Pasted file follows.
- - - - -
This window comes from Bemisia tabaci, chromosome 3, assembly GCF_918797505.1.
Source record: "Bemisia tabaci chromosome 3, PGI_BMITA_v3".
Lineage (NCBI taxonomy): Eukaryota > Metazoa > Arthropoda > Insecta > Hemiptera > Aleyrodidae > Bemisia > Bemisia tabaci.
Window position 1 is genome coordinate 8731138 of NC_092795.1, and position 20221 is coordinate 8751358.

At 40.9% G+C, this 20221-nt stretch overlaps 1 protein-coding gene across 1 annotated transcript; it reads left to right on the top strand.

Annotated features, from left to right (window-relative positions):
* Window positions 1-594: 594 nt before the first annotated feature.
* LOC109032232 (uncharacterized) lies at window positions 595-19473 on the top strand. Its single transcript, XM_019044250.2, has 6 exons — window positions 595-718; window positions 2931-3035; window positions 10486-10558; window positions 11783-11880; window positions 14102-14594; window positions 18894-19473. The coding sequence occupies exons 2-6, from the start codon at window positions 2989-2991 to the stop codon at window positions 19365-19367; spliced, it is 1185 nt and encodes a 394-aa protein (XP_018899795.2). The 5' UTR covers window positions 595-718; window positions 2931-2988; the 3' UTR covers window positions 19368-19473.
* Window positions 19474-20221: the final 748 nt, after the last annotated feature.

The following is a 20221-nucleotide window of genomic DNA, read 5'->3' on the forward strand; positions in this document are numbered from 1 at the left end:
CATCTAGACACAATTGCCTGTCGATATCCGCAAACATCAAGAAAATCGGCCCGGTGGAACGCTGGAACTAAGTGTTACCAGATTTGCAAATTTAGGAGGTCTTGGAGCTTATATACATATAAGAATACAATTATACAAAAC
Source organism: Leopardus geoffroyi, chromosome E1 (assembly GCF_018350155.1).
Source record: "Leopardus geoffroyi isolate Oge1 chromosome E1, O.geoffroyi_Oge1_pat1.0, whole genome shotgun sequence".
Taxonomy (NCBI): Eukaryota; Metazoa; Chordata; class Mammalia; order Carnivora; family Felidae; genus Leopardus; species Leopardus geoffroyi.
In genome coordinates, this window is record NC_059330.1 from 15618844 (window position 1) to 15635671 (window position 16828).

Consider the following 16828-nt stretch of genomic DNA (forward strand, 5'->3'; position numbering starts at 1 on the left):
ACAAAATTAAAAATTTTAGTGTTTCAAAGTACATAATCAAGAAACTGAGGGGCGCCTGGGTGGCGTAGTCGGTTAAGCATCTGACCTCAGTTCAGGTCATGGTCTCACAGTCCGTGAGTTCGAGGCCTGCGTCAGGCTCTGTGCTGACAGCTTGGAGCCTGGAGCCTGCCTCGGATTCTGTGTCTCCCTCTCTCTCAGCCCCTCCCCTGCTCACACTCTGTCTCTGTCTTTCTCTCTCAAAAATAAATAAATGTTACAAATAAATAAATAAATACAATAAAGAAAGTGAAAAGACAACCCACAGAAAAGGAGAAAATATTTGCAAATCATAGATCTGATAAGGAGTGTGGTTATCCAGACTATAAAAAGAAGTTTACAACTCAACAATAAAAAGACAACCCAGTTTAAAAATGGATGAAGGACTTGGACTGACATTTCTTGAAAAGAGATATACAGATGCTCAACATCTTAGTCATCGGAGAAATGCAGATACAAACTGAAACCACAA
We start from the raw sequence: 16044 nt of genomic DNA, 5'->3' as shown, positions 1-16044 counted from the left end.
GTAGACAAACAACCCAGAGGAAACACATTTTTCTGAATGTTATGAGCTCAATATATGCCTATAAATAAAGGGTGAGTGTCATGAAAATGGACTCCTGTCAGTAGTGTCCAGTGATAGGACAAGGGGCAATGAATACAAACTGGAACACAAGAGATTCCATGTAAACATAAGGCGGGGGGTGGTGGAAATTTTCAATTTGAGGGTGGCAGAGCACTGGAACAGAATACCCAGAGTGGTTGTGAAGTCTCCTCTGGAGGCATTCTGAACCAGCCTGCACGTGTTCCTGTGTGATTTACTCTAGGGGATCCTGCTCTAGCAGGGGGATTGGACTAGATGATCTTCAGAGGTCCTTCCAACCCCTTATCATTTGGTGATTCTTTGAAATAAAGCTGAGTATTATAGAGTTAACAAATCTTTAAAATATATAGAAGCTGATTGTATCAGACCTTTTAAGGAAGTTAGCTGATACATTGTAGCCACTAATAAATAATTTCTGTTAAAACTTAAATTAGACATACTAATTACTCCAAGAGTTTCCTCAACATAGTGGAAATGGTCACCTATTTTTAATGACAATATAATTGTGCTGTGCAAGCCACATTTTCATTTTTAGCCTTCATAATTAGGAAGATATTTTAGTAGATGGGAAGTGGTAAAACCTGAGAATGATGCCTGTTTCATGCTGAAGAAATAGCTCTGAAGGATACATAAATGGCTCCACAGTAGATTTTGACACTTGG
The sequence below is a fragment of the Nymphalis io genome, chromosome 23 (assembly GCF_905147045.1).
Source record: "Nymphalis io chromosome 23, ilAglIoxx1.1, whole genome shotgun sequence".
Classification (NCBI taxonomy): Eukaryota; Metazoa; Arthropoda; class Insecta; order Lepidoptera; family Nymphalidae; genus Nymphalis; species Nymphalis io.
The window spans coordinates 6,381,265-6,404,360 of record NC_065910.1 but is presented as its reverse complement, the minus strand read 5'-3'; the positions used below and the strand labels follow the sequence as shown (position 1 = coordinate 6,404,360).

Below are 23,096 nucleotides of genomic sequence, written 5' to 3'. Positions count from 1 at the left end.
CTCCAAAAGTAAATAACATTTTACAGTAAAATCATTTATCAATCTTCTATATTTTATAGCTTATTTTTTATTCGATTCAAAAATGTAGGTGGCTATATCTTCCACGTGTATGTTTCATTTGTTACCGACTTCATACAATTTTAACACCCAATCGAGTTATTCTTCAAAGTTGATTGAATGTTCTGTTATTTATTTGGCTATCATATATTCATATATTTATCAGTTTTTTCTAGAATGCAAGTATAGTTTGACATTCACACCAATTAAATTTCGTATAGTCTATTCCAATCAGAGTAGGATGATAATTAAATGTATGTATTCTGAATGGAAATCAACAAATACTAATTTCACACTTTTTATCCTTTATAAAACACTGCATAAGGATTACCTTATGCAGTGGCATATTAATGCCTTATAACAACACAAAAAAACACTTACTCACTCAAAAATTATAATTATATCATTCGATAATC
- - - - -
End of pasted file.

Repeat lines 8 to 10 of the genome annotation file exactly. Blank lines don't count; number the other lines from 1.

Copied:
* LOC109032232 (uncharacterized) lies at window positions 595-19473 on the top strand. Its single transcript, XM_019044250.2, has 6 exons — window positions 595-718; window positions 2931-3035; window positions 10486-10558; window positions 11783-11880; window positions 14102-14594; window positions 18894-19473. The coding sequence occupies exons 2-6, from the start codon at window positions 2989-2991 to the stop codon at window positions 19365-19367; spliced, it is 1185 nt and encodes a 394-aa protein (XP_018899795.2). The 5' UTR covers window positions 595-718; window positions 2931-2988; the 3' UTR covers window positions 19368-19473.
* Window positions 19474-20221: the final 748 nt, after the last annotated feature.

The following is a 20221-nucleotide window of genomic DNA, read 5'->3' on the forward strand; positions in this document are numbered from 1 at the left end: